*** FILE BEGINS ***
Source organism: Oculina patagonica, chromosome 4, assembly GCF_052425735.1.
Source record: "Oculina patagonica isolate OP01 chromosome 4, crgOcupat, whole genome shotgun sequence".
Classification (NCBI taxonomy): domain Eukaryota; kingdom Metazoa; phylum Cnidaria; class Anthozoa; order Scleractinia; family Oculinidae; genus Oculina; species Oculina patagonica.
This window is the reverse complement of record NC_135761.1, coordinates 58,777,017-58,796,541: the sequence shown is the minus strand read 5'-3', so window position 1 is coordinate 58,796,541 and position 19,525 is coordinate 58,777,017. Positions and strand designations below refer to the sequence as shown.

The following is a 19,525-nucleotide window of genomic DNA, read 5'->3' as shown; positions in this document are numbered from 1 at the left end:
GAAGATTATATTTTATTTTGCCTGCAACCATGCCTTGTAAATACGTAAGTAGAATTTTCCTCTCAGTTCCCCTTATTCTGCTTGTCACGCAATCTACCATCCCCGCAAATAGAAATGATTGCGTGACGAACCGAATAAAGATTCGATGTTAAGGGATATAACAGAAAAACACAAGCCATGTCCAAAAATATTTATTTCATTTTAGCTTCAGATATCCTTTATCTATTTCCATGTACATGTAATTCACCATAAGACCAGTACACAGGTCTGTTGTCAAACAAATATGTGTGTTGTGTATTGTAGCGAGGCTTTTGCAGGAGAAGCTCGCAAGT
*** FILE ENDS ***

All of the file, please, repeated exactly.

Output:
Source organism: Oculina patagonica, chromosome 4, assembly GCF_052425735.1.
Source record: "Oculina patagonica isolate OP01 chromosome 4, crgOcupat, whole genome shotgun sequence".
Classification (NCBI taxonomy): domain Eukaryota; kingdom Metazoa; phylum Cnidaria; class Anthozoa; order Scleractinia; family Oculinidae; genus Oculina; species Oculina patagonica.
This window is the reverse complement of record NC_135761.1, coordinates 58,777,017-58,796,541: the sequence shown is the minus strand read 5'-3', so window position 1 is coordinate 58,796,541 and position 19,525 is coordinate 58,777,017. Positions and strand designations below refer to the sequence as shown.

The following is a 19,525-nucleotide window of genomic DNA, read 5'->3' as shown; positions in this document are numbered from 1 at the left end:
GAAGATTATATTTTATTTTGCCTGCAACCATGCCTTGTAAATACGTAAGTAGAATTTTCCTCTCAGTTCCCCTTATTCTGCTTGTCACGCAATCTACCATCCCCGCAAATAGAAATGATTGCGTGACGAACCGAATAAAGATTCGATGTTAAGGGATATAACAGAAAAACACAAGCCATGTCCAAAAATATTTATTTCATTTTAGCTTCAGATATCCTTTATCTATTTCCATGTACATGTAATTCACCATAAGACCAGTACACAGGTCTGTTGTCAAACAAATATGTGTGTTGTGTATTGTAGCGAGGCTTTTGCAGGAGAAGCTCGCAAGT